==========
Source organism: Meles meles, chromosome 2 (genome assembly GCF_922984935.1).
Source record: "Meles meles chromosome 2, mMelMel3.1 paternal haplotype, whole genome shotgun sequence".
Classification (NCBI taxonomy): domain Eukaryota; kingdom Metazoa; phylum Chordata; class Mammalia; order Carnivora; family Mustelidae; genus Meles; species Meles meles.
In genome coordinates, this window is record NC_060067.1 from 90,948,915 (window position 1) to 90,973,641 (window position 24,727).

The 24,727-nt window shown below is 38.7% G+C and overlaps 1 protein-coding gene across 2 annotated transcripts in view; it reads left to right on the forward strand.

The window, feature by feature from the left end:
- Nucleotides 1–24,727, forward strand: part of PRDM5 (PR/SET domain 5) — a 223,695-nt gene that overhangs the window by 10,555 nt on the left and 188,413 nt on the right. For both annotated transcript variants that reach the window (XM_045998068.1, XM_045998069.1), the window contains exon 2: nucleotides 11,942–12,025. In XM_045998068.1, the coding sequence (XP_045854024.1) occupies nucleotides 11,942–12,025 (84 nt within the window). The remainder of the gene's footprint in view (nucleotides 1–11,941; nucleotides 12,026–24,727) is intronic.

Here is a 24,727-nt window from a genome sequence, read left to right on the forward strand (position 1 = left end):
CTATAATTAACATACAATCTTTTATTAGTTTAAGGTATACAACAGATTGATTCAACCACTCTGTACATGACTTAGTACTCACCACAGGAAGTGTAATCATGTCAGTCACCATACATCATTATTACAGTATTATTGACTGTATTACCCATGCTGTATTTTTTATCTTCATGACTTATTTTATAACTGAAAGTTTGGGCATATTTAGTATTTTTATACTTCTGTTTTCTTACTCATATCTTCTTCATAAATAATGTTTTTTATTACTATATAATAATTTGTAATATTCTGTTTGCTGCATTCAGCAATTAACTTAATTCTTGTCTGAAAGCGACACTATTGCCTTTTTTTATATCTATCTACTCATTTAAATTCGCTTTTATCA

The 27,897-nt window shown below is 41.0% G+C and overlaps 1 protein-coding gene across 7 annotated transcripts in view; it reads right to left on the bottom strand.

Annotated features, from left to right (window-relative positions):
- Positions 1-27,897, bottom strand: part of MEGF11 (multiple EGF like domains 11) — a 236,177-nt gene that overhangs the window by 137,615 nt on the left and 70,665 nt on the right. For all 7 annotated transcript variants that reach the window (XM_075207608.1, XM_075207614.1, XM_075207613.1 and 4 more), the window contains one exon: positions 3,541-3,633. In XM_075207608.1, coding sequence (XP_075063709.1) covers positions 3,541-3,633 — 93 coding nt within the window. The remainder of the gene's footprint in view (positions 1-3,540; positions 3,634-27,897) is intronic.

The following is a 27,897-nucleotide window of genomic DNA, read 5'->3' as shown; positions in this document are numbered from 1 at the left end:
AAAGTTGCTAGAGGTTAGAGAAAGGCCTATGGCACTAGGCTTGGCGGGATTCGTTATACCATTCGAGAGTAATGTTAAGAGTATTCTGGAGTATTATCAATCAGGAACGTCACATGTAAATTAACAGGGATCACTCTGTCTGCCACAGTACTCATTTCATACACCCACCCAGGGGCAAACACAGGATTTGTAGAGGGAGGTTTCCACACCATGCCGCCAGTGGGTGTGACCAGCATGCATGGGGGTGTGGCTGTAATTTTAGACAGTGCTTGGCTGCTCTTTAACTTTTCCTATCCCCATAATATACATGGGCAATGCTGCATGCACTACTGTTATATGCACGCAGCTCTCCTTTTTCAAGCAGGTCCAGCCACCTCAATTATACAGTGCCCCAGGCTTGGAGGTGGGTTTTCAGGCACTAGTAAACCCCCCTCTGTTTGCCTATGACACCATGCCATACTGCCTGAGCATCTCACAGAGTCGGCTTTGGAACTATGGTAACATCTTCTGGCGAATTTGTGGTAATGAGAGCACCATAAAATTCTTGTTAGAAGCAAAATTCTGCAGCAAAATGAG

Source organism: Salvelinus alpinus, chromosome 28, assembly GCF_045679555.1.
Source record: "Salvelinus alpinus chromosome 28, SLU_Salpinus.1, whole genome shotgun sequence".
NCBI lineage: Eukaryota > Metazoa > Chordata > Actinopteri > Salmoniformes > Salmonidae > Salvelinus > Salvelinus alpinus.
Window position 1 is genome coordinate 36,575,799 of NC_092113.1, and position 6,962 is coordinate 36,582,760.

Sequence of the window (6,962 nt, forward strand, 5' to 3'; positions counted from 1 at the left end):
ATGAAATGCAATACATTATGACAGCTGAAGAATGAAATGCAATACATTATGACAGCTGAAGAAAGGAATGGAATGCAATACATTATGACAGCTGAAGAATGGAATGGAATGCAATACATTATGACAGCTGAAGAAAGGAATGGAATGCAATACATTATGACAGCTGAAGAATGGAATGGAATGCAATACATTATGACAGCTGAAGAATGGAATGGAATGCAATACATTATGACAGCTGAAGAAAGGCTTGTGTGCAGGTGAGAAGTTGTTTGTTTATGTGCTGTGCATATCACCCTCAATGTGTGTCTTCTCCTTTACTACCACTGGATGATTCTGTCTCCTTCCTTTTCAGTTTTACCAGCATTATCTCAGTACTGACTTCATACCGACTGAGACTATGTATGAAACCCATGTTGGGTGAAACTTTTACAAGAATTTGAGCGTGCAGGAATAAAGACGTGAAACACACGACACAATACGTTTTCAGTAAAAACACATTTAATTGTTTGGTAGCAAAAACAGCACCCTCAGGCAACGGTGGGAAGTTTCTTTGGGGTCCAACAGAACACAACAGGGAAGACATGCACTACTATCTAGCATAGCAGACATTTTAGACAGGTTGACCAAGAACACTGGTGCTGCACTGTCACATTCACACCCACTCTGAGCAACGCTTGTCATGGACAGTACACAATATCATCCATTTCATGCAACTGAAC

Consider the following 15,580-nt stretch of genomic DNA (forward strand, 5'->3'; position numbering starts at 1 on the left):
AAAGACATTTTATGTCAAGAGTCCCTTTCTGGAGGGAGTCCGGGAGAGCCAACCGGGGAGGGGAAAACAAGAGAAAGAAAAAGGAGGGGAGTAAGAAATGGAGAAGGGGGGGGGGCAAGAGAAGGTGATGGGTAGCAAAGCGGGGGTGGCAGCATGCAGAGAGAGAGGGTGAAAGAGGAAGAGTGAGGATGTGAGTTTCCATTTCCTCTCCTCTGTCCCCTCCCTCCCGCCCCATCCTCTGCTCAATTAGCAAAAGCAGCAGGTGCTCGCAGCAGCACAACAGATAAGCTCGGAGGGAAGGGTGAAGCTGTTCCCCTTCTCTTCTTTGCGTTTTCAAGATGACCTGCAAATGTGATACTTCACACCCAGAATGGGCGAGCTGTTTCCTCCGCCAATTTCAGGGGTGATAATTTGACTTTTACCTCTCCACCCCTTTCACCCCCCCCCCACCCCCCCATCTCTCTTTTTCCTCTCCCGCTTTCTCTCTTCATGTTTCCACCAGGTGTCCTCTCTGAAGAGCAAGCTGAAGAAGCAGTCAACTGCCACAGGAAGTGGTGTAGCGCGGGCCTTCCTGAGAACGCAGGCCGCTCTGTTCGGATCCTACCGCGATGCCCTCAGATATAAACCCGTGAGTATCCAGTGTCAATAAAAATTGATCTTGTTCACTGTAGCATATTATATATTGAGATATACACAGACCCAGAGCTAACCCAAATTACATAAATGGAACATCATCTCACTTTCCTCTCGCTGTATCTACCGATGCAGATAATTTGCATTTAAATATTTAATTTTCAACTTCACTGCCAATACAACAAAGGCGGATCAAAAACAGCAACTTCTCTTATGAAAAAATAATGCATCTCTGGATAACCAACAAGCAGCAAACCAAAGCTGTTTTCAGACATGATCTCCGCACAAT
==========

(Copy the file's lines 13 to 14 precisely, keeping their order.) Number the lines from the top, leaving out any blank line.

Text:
The following is a 27,897-nucleotide window of genomic DNA, read 5'->3' as shown; positions in this document are numbered from 1 at the left end:
AAAGTTGCTAGAGGTTAGAGAAAGGCCTATGGCACTAGGCTTGGCGGGATTCGTTATACCATTCGAGAGTAATGTTAAGAGTATTCTGGAGTATTATCAATCAGGAACGTCACATGTAAATTAACAGGGATCACTCTGTCTGCCACAGTACTCATTTCATACACCCACCCAGGGGCAAACACAGGATTTGTAGAGGGAGGTTTCCACACCATGCCGCCAGTGGGTGTGACCAGCATGCATGGGGGTGTGGCTGTAATTTTAGACAGTGCTTGGCTGCTCTTTAACTTTTCCTATCCCCATAATATACATGGGCAATGCTGCATGCACTACTGTTATATGCACGCAGCTCTCCTTTTTCAAGCAGGTCCAGCCACCTCAATTATACAGTGCCCCAGGCTTGGAGGTGGGTTTTCAGGCACTAGTAAACCCCCCTCTGTTTGCCTATGACACCATGCCATACTGCCTGAGCATCTCACAGAGTCGGCTTTGGAACTATGGTAACATCTTCTGGCGAATTTGTGGTAATGAGAGCACCATAAAATTCTTGTTAGAAGCAAAATTCTGCAGCAAAATGAG